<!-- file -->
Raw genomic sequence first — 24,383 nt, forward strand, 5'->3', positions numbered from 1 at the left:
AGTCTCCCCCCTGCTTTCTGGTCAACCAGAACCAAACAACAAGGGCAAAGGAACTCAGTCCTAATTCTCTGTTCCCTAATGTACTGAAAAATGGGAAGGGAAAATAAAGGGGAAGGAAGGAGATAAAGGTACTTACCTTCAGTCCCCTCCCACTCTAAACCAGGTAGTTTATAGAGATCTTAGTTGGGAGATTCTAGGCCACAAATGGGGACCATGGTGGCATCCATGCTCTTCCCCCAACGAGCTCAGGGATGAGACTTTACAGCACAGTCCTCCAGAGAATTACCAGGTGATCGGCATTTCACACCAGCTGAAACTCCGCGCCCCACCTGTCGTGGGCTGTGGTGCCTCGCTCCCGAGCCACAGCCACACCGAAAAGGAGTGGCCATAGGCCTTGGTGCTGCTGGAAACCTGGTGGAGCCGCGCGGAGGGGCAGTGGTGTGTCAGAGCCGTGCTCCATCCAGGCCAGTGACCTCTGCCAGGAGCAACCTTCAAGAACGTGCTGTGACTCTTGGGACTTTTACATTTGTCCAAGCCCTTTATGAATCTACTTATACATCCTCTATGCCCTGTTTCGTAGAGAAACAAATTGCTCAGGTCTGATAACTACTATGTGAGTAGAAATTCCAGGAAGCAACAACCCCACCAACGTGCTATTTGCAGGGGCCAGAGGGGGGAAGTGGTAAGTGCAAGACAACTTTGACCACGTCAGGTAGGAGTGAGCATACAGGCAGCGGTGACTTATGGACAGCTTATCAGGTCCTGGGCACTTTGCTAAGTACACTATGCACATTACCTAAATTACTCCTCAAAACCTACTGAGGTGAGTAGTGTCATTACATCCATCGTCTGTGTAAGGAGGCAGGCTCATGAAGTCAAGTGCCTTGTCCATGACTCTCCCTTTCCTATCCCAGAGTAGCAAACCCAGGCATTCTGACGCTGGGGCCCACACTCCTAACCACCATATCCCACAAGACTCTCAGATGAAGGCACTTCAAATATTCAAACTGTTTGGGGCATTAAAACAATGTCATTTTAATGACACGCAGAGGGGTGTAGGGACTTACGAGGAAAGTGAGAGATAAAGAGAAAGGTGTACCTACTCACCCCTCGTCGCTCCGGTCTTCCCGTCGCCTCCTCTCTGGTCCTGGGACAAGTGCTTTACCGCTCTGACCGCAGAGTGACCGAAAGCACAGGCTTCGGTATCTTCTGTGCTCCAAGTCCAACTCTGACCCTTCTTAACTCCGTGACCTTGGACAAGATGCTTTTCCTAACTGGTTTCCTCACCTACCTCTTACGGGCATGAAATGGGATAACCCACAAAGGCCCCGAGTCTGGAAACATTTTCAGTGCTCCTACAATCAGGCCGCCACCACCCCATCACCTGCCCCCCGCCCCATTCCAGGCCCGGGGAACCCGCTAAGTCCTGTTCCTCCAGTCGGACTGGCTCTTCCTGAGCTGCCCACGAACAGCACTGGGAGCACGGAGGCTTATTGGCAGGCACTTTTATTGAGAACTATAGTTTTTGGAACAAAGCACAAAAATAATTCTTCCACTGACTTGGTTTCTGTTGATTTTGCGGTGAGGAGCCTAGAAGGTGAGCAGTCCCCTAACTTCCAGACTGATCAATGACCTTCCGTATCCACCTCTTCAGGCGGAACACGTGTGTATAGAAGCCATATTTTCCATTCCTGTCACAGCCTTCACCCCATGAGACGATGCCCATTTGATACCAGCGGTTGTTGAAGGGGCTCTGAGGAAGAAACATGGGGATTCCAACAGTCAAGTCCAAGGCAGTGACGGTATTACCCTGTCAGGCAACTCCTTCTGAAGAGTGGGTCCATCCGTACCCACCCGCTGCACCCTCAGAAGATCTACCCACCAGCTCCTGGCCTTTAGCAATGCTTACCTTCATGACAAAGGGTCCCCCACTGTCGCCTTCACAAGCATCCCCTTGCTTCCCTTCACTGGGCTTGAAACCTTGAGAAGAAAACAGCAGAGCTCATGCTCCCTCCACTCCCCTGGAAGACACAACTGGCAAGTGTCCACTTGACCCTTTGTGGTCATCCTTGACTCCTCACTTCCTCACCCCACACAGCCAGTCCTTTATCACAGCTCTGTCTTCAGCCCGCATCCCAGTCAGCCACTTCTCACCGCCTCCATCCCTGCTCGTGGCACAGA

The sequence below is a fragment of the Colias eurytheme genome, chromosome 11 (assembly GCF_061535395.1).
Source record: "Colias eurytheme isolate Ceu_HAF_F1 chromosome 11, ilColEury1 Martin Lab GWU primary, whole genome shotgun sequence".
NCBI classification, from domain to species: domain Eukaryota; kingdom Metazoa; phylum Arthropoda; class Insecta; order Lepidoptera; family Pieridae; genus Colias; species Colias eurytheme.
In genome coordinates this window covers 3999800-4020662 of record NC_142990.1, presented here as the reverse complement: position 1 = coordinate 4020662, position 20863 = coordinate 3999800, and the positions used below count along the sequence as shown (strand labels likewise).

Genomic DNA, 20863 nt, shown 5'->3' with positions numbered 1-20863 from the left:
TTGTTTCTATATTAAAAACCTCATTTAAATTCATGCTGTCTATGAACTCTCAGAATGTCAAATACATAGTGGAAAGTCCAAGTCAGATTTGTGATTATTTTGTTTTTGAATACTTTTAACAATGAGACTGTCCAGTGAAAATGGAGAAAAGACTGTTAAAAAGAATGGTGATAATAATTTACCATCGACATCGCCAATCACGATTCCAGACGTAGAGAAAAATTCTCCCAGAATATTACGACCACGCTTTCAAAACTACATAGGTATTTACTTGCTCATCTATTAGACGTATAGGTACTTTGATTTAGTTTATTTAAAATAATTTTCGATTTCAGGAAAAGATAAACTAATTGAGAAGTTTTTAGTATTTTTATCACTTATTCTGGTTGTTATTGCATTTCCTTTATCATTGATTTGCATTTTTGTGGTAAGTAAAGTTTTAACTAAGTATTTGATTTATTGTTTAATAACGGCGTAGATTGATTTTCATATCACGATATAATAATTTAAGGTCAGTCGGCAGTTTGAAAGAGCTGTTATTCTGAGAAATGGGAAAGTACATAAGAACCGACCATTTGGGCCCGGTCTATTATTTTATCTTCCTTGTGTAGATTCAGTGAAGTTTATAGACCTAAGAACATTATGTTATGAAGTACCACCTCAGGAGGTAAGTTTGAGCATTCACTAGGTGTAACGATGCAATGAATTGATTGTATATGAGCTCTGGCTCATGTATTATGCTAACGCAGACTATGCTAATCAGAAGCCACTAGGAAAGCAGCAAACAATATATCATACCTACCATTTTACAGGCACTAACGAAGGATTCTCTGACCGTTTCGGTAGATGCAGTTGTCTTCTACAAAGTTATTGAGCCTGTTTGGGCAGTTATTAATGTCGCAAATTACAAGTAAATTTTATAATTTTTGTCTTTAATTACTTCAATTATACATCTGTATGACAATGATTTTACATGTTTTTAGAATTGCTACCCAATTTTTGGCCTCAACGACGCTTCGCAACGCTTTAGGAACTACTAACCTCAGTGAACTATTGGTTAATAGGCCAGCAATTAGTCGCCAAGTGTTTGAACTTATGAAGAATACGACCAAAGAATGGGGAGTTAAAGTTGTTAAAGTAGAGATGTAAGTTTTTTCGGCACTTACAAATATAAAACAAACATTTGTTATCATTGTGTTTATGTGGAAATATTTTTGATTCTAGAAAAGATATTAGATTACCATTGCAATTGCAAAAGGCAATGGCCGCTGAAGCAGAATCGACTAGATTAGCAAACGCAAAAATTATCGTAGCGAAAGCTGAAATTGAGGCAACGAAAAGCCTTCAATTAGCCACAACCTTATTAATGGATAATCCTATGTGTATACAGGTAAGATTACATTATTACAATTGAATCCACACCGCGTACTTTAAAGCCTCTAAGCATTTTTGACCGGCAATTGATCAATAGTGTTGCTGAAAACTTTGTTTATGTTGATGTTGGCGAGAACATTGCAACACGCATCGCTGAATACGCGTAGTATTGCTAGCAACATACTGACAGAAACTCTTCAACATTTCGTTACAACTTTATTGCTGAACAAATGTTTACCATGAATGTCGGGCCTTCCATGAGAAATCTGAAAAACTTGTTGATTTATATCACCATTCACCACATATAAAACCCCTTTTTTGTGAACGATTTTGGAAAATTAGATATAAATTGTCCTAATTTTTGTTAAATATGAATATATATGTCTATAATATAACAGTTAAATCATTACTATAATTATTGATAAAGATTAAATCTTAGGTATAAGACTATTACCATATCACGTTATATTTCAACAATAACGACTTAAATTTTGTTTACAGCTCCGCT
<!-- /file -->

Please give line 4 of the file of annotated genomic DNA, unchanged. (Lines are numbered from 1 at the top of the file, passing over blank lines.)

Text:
Source record: "Colias eurytheme isolate Ceu_HAF_F1 chromosome 11, ilColEury1 Martin Lab GWU primary, whole genome shotgun sequence".